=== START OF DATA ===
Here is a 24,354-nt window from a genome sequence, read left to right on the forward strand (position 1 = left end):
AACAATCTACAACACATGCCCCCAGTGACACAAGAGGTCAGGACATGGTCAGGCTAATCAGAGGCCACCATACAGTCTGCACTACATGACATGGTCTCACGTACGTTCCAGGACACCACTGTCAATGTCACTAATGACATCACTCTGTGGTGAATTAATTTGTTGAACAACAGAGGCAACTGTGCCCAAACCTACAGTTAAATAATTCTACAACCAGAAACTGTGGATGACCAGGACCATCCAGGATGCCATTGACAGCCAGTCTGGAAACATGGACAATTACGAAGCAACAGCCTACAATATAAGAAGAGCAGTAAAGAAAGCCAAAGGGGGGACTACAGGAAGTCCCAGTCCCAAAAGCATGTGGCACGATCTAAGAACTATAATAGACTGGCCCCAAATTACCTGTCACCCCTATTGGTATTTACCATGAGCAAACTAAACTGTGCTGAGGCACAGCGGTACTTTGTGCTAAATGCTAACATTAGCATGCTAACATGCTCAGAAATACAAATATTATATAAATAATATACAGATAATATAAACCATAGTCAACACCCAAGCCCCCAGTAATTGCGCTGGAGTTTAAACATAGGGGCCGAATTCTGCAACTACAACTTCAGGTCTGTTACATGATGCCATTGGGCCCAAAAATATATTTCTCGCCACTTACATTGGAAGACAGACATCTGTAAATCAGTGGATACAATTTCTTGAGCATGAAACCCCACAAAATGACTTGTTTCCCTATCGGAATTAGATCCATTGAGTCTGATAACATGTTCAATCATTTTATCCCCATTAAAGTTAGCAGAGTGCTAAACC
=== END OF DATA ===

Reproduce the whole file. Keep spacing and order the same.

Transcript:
Here is a 24,354-nt window from a genome sequence, read left to right on the forward strand (position 1 = left end):
AACAATCTACAACACATGCCCCCAGTGACACAAGAGGTCAGGACATGGTCAGGCTAATCAGAGGCCACCATACAGTCTGCACTACATGACATGGTCTCACGTACGTTCCAGGACACCACTGTCAATGTCACTAATGACATCACTCTGTGGTGAATTAATTTGTTGAACAACAGAGGCAACTGTGCCCAAACCTACAGTTAAATAATTCTACAACCAGAAACTGTGGATGACCAGGACCATCCAGGATGCCATTGACAGCCAGTCTGGAAACATGGACAATTACGAAGCAACAGCCTACAATATAAGAAGAGCAGTAAAGAAAGCCAAAGGGGGGACTACAGGAAGTCCCAGTCCCAAAAGCATGTGGCACGATCTAAGAACTATAATAGACTGGCCCCAAATTACCTGTCACCCCTATTGGTATTTACCATGAGCAAACTAAACTGTGCTGAGGCACAGCGGTACTTTGTGCTAAATGCTAACATTAGCATGCTAACATGCTCAGAAATACAAATATTATATAAATAATATACAGATAATATAAACCATAGTCAACACCCAAGCCCCCAGTAATTGCGCTGGAGTTTAAACATAGGGGCCGAATTCTGCAACTACAACTTCAGGTCTGTTACATGATGCCATTGGGCCCAAAAATATATTTCTCGCCACTTACATTGGAAGACAGACATCTGTAAATCAGTGGATACAATTTCTTGAGCATGAAACCCCACAAAATGACTTGTTTCCCTATCGGAATTAGATCCATTGAGTCTGATAACATGTTCAATCATTTTATCCCCATTAAAGTTAGCAGAGTGCTAAACC